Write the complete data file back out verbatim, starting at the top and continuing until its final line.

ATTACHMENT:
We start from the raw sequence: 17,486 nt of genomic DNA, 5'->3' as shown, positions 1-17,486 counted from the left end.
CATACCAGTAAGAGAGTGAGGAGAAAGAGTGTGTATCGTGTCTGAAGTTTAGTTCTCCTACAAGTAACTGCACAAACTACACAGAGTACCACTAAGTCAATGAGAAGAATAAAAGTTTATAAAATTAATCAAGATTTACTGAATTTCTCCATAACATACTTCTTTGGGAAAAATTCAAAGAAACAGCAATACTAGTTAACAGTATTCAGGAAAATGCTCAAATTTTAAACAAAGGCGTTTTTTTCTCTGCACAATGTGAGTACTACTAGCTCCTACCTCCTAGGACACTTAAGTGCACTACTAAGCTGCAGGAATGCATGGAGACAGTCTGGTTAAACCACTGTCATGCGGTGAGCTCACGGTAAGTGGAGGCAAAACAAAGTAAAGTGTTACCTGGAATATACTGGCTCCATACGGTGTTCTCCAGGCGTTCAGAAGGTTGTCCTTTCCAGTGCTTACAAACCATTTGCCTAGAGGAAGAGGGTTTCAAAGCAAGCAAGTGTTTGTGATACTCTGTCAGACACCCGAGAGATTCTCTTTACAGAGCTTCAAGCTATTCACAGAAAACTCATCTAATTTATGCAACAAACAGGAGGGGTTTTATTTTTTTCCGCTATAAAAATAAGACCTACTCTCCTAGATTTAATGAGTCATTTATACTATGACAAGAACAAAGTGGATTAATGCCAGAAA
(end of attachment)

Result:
We start from the raw sequence: 17,486 nt of genomic DNA, 5'->3' as shown, positions 1-17,486 counted from the left end.
CATACCAGTAAGAGAGTGAGGAGAAAGAGTGTGTATCGTGTCTGAAGTTTAGTTCTCCTACAAGTAACTGCACAAACTACACAGAGTACCACTAAGTCAATGAGAAGAATAAAAGTTTATAAAATTAATCAAGATTTACTGAATTTCTCCATAACATACTTCTTTGGGAAAAATTCAAAGAAACAGCAATACTAGTTAACAGTATTCAGGAAAATGCTCAAATTTTAAACAAAGGCGTTTTTTTCTCTGCACAATGTGAGTACTACTAGCTCCTACCTCCTAGGACACTTAAGTGCACTACTAAGCTGCAGGAATGCATGGAGACAGTCTGGTTAAACCACTGTCATGCGGTGAGCTCACGGTAAGTGGAGGCAAAACAAAGTAAAGTGTTACCTGGAATATACTGGCTCCATACGGTGTTCTCCAGGCGTTCAGAAGGTTGTCCTTTCCAGTGCTTACAAACCATTTGCCTAGAGGAAGAGGGTTTCAAAGCAAGCAAGTGTTTGTGATACTCTGTCAGACACCCGAGAGATTCTCTTTACAGAGCTTCAAGCTATTCACAGAAAACTCATCTAATTTATGCAACAAACAGGAGGGGTTTTATTTTTTTCCGCTATAAAAATAAGACCTACTCTCCTAGATTTAATGAGTCATTTATACTATGACAAGAACAAAGTGGATTAATGCCAGAAA